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Scale your way to digital upskilling success

How to roll out enterprise-wide learning using a phased approach

Researching, acquiring and implementing an enterprise-wide upskilling initiative can seem like an intimidating task. That’s probably why so many companies decide not to start, or they put off the decision until some imagined future when time and resources are abundant.

While business leaders agree that digital upskilling is a must, only 18% of global CEOs in PwC’s 2020 Talent Trends survey said their company has made “significant progress” in establishing an upskilling program.

Upskilling can be a huge undertaking and investment, but it doesn’t have to be an all-or-nothing proposition. It can be implemented in phases, over time, starting with a single department or a functional team. And while the transformation itself may be incremental, you can see benefits along the journey—and the overall impact your enterprise and business strategy can realize can be enormous.

So, how do you find that starting place for enterprise upskilling? And what does it take to continue building on it successfully?

In many organizations, incremental change is often the most enduring. You can see what works, where to improve and what needs to scale.

When you make smaller, more gradual investments, you’re demonstrating the return on investment in one department or group, which can then help you make the business case to expand elsewhere. Each phase can provide proof points that demonstrate small, but significant, successes in your organization.

Assign clear roles and implement a change management strategy

Allocating the necessary resources to embark on an upskilling program can be difficult. And it’s not just about the budget it takes to invest in a learning platform. There’s also the time—time spent by the people who manage the change and administer the program—and time employees commit to engage with the program as learners.

Bringing about change in an organization is challenging. Institutional inertia often means that even a small shift in strategy or operations can cause a big disruption.

Assign clear roles and map out a solid change management strategy, so you can fully understand, plan, implement and communicate any changes in a way that brings everyone along.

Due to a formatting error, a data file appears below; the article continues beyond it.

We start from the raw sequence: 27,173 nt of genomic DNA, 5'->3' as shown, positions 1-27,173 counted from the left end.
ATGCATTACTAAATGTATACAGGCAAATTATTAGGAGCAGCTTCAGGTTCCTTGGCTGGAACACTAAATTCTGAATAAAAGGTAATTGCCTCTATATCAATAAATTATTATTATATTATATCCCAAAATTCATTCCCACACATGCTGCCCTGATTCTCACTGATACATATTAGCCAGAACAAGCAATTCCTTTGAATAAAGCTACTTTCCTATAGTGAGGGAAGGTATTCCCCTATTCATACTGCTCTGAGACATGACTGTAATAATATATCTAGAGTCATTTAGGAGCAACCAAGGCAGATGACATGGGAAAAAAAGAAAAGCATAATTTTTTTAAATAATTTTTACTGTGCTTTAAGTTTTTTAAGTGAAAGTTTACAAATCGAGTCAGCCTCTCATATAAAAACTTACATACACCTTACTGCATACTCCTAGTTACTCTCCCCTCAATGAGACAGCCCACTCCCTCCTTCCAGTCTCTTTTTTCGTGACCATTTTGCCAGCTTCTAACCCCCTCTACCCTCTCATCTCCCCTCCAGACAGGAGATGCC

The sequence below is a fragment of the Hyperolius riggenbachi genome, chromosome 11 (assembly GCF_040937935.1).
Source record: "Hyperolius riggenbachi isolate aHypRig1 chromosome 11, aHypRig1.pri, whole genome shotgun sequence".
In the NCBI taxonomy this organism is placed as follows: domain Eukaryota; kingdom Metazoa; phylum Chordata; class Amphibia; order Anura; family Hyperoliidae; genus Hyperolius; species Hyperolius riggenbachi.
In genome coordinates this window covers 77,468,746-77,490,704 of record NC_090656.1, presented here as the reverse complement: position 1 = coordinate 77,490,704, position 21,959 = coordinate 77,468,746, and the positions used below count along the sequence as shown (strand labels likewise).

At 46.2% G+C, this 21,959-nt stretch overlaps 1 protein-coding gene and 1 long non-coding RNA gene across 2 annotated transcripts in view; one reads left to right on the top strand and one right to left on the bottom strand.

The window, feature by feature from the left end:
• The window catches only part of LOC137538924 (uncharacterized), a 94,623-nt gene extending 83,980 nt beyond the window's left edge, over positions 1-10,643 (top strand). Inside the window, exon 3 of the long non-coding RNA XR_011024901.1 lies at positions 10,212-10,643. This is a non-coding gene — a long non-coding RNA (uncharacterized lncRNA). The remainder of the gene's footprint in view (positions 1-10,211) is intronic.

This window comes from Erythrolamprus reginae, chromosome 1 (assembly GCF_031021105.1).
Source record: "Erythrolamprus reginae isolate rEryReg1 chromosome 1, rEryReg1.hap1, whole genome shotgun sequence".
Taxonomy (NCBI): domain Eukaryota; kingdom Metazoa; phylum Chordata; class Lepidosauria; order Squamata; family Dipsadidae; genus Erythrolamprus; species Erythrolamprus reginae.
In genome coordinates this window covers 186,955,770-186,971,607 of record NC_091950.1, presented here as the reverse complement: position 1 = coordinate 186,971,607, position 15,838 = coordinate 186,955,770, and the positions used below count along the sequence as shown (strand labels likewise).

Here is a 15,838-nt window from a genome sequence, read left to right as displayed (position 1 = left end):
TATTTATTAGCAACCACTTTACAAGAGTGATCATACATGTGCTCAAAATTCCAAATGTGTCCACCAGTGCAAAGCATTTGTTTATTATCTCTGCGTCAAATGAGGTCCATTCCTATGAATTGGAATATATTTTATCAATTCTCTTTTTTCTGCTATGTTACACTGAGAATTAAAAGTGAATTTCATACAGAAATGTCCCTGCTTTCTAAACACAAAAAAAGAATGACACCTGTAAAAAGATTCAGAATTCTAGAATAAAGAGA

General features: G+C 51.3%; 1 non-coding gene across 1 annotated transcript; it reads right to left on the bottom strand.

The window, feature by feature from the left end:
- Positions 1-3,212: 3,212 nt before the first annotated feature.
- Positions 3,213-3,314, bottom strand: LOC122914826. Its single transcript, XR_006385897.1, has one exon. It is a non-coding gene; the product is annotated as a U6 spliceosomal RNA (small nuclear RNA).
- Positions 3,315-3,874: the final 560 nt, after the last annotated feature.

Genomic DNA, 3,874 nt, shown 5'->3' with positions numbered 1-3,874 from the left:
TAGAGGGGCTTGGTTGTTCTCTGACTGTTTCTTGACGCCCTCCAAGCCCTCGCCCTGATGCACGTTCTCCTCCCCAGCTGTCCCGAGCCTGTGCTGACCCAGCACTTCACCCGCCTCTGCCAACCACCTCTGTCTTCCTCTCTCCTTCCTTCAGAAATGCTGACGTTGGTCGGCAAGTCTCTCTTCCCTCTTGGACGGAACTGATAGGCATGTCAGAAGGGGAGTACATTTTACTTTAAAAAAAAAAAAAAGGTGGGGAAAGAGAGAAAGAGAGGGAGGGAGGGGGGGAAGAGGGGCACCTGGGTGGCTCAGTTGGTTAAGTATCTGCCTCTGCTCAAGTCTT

There are several important questions to ask and key decisions to be made, including:

  • What does it take to develop a culture that prioritizes learning? 

  • How will you get people to dedicate time to run the program? 

  • Who implements the overall digital upskilling strategy?

  • Who owns change management and mandates and tracks the time for training?

  • How will you communicate the details of the program to the people involved in a way that boosts adoption? 

Finding the answers to these questions, and identifying program owners within your functional areas, can help make the rollout of learning programs more likely to succeed.

How do you decide who owns what? It depends on the organization. Usually it’s learning and development (L&D), human resources (HR), or some combination of these groups. But it can also be expanded to involve departments across an organization. 

  • Learning and development (L&D) teams oversee training for many businesses—everything from mandatory courses on operations and safety, to education that helps support corporate culture as well as career development. 

  • Human resource (HR) groups are often in charge of—or heavily involved in—learning and development. That makes sense since upskilling programs can be essential to attract new talent, retain existing employees and keep them all engaged and productive. 

  • All functional areas in an organization can take ownership of parts of the rollout. If one function adopts a learning program independently and sees success, they can be ambassadors for wider application of digital tools—like automations and data visualizations—to help solve problems and streamline work. Sharing success stories generates excitement and contributes to building a culture of continuous learning and innovation.